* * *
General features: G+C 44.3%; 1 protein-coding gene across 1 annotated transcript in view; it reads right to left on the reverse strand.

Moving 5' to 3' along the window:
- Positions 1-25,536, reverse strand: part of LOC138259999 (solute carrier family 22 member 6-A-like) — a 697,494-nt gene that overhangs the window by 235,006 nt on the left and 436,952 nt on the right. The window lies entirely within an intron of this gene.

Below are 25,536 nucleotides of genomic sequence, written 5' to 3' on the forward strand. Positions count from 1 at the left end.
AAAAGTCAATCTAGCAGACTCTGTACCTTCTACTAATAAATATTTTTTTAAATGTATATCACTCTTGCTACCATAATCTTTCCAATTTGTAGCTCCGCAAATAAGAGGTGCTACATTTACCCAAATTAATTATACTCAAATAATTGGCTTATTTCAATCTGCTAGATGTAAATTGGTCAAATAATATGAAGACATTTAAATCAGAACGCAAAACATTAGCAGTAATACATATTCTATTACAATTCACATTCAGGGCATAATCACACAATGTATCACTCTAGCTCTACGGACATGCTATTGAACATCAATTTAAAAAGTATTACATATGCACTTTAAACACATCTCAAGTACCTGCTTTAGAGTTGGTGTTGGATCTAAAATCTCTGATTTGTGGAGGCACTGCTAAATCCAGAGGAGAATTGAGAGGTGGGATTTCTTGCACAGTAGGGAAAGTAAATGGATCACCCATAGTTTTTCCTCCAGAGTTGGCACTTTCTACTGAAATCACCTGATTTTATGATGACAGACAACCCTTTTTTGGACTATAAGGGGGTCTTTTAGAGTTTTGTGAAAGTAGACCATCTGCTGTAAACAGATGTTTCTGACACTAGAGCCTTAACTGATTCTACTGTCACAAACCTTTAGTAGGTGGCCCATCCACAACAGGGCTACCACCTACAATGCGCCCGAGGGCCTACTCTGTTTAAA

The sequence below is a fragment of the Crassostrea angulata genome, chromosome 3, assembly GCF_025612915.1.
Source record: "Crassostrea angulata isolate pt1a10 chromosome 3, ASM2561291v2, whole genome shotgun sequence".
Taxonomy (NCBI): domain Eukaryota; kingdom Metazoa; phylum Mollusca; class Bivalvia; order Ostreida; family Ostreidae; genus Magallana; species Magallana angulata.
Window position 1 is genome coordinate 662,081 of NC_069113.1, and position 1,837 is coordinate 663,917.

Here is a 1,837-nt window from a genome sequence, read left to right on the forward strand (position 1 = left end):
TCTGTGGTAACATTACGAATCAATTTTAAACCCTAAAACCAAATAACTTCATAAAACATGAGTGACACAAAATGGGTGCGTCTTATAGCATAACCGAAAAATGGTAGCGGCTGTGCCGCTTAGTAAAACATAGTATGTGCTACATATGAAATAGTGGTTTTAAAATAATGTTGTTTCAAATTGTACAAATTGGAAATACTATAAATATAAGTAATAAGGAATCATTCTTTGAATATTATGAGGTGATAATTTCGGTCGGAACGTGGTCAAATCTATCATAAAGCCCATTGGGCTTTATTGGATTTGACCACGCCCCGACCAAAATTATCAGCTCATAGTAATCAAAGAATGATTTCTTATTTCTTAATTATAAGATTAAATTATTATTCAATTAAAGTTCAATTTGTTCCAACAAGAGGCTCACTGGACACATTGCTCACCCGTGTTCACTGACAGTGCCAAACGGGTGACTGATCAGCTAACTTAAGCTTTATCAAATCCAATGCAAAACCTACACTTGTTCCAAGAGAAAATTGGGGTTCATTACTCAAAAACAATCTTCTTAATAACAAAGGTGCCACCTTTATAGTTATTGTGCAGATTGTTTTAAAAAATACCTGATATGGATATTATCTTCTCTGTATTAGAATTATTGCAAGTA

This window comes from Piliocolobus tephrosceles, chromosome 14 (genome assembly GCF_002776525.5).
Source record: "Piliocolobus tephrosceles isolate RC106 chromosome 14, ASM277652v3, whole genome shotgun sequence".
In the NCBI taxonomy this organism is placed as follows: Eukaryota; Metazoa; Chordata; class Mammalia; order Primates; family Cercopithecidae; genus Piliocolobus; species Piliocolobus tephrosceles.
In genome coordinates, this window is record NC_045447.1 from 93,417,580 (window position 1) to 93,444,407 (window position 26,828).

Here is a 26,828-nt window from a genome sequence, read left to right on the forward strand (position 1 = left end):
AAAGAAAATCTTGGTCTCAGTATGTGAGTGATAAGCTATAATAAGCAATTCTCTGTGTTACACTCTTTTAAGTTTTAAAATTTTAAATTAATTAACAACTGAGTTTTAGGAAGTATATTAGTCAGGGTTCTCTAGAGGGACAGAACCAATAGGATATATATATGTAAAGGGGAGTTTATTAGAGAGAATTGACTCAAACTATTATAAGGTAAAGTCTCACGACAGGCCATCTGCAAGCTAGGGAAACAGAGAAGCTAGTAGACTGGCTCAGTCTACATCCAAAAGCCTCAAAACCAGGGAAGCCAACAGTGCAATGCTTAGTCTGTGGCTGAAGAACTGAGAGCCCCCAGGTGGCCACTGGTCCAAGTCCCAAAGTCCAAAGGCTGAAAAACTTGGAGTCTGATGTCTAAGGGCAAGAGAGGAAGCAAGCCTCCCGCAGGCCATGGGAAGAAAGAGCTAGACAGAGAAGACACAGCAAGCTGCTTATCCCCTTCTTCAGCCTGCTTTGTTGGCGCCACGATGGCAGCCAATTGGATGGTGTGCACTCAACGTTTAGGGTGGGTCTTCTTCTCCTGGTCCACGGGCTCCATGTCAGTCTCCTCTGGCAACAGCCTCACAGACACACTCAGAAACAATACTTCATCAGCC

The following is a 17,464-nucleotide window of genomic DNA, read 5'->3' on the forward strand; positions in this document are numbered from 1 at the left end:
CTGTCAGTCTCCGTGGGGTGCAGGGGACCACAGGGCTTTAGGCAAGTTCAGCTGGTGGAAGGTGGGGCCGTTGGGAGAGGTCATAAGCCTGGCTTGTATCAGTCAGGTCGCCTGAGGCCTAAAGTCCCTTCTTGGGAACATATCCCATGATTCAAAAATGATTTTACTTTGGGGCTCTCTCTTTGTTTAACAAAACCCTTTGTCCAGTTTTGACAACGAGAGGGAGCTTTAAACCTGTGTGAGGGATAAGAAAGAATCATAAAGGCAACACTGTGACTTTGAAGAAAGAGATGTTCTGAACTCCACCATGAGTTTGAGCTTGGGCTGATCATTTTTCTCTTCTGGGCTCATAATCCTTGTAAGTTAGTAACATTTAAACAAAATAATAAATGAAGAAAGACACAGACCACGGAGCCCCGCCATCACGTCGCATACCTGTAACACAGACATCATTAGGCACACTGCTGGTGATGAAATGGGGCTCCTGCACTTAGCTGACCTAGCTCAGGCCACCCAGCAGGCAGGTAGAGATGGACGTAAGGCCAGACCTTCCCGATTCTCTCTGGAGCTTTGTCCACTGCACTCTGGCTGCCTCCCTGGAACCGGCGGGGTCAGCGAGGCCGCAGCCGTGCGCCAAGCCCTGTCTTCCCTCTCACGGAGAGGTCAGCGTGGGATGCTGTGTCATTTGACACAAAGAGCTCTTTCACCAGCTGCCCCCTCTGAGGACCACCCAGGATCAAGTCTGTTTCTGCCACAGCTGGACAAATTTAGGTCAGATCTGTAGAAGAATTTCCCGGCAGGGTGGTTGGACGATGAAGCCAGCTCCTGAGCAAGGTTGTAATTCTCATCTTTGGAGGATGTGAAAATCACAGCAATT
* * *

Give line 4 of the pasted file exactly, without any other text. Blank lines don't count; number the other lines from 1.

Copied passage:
Below are 25,536 nucleotides of genomic sequence, written 5' to 3' on the forward strand. Positions count from 1 at the left end.